By Red State•
While the rest of the country enjoyed their Thanksgiving dinners and began their Christmas shopping, the big brass at Google had a lot to think and worry about over the long weekend.
You may recall that earlier this year, Google was the recipient of a bipartisan grilling in Congress over its predatory business practices. The big tech goliath was unable to offer up even a semblance of a convincing defense, leading some to speculate that an antitrust bust-up was awaiting on the horizon.
Over the past few months, those rumblings have turned into reality.
First, in October, the Department of Justice announced a formal antitrust lawsuit, putting the full weight of the federal government on Google’s neck. Then, last week — just two days before Thanksgiving — a bipartisan coalition of state attorneys general announced plans for a second lawsuit, which may come this month (a third antitrust suit spearheaded by Texas is also in the works). It is very likely that by next summer, every state and federal division of the judicial branch will be pursuing the breakup of the search engine giant.
But it may be the Supreme Court, traditionally the final stop on legal journeys, that strikes the first blow.
Observers may recall that back in October, the Supreme Court heard oral arguments in a copyright infringement case regarding the shady origins of Google’s Android software. The lawsuit’s gist is that Oracle claims Google sticky-fingered Java source code developed by its subsidiary, Sun Microsystems, to build up Android OS — a multi-billion-dollar revenue generator that runs on millions of smartphones.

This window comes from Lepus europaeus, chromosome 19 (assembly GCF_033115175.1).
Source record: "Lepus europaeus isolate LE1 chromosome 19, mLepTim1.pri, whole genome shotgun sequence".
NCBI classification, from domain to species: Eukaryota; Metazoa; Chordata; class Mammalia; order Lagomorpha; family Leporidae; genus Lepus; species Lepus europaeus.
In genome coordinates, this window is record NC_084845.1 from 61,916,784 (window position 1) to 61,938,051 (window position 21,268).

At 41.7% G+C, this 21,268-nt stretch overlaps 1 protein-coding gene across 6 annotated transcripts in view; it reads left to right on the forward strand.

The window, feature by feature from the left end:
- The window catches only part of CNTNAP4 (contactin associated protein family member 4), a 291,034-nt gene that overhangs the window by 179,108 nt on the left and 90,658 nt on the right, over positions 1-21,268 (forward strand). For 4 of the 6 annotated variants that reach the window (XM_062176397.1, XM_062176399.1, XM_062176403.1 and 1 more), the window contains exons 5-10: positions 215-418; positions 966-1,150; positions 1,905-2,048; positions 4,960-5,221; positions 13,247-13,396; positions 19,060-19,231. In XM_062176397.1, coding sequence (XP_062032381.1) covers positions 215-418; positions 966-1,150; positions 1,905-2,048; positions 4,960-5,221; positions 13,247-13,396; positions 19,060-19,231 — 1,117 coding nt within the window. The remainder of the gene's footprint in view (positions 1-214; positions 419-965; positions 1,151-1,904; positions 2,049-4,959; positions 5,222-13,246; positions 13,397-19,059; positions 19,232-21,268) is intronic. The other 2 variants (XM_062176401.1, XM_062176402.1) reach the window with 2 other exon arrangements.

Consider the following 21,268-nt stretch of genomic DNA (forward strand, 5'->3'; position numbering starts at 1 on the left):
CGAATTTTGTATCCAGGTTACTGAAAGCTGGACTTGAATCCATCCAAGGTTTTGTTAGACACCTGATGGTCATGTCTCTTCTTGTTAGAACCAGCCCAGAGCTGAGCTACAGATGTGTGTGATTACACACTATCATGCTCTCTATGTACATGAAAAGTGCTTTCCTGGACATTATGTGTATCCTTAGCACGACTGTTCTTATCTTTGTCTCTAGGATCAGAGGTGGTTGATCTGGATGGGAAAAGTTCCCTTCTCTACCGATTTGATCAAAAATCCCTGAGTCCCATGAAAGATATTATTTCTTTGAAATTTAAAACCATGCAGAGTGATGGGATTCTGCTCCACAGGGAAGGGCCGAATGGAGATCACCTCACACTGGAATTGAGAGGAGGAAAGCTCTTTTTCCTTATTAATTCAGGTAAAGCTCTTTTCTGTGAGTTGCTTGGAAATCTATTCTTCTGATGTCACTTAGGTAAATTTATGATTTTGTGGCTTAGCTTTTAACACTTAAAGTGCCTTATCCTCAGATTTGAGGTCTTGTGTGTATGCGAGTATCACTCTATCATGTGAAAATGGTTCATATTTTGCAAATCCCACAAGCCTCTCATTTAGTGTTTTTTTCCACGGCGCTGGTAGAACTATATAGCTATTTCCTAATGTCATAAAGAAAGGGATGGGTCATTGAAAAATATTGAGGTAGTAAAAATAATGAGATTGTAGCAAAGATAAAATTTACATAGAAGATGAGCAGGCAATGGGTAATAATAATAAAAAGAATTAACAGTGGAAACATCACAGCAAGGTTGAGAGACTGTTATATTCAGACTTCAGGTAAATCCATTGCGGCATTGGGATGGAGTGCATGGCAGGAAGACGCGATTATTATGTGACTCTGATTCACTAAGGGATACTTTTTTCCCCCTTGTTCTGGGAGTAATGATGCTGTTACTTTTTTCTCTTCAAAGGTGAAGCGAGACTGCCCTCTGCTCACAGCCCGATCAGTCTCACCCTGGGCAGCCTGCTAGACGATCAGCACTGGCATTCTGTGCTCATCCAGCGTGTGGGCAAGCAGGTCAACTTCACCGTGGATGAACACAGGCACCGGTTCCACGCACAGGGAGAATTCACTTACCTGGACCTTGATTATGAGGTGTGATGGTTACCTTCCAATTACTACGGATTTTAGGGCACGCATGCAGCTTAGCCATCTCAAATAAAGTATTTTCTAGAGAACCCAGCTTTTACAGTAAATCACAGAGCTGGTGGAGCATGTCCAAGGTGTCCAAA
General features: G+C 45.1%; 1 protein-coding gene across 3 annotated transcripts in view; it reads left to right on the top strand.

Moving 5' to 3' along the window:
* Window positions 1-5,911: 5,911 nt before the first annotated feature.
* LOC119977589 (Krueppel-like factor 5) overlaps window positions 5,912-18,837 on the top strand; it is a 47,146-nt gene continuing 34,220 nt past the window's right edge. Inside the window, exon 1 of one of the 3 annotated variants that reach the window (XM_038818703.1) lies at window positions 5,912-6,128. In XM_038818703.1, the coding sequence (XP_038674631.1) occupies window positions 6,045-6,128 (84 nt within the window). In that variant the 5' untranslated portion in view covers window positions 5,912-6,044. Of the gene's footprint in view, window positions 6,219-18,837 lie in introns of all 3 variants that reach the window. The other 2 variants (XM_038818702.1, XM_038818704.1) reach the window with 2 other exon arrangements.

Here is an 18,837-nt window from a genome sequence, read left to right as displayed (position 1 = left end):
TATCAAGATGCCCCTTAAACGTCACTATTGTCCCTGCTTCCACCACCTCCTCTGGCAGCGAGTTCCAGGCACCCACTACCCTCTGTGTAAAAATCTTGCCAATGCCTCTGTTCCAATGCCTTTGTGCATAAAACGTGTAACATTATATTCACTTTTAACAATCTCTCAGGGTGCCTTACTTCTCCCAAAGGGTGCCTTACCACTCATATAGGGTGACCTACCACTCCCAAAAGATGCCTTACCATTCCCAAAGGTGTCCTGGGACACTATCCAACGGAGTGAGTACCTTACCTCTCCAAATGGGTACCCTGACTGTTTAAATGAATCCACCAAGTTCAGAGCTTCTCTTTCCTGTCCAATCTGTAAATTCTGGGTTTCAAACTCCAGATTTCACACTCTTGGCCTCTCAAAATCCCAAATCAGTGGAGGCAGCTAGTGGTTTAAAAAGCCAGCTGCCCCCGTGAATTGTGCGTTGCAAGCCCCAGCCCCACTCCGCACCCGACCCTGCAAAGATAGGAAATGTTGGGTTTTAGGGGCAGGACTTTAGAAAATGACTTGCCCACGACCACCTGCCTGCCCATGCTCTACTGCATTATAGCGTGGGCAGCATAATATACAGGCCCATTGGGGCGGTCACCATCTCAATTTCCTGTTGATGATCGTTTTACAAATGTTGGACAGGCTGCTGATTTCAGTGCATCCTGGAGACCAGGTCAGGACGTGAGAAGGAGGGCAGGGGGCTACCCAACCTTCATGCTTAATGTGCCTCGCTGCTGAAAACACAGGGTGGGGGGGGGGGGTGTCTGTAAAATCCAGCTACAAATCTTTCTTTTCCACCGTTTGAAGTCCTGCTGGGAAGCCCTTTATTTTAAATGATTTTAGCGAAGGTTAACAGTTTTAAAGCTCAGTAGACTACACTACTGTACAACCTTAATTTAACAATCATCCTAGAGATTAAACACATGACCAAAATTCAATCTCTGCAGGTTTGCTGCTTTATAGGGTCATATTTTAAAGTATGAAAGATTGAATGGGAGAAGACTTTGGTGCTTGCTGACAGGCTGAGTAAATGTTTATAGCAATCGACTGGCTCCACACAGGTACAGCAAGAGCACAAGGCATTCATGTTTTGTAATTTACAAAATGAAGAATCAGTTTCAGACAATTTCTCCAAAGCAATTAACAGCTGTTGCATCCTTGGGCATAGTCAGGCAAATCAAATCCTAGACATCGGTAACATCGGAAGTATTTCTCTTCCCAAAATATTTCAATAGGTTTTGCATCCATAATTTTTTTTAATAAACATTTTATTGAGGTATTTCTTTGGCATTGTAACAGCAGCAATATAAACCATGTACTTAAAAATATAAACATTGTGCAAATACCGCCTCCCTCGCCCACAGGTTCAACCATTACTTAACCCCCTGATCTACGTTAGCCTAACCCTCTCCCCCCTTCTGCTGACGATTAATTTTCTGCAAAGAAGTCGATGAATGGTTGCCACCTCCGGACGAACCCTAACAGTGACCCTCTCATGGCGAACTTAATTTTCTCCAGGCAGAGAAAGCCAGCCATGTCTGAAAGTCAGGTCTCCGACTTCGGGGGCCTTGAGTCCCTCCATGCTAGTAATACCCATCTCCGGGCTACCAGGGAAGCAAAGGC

Consider some of the most damning details.
According to the lawsuit, Google stole what it refused to buy after Sun offered Google a three-year license to use its code. The deal would have cost Google $100 million. Google decided that, as Woody Woodpecker used to say, free was a much better price.
This is an interesting argument. If Google initially sought permission to use Sun’s code, it implies that Google knew perfectly well the code wasn’t just theirs to take. One doesn’t ask permission to use the public sidewalk. One does ask permission to borrow the neighbor’s car — and if the borrower takes it for a drive without permission, everyone understands what that is.
The Supreme Court appears to understand this point very well, which doesn’t look good for Google.
As Justice Brett Kavanaugh put it: “You’re not allowed to copy a song just because it’s the only way to express that (particular) song.” In other words, the fact that Stairway to Heaven by Led Zeppelin is the only song that sounds like Stairway to Heaven doesn’t mean that people who didn’t write it have a right to record it and sell it just because they like the way it sounds.
If they did so, everyone would understand a theft had occurred, and the thief would be held accountable.
Justice Neil Gorsuch made the point that the existence of one avenue, however popular it may be, doesn’t prevent creators from finding new ones. The fact the Led Zeppelin wrote Stairway to Heaven and made a lot of money selling albums in no way prevented Stone Temple Pilots from writing Plush and selling lots of albums of their own.
Gorsuch’s reasoning explains why other mobile operators managed to create their products without using Java at all. Java wasn’t the only way into town, so to speak, as Google claims; the tech giant just refused to find a new path.
While we likely won’t know the official decision until the summer, Google is likely sweating bullets.
It’s one of the wealthiest companies in history, but it’s facing an unprecedented level of legal pressure due to two decades of bad behavior. From the outside looking in, it appears the courts are circling the wagons.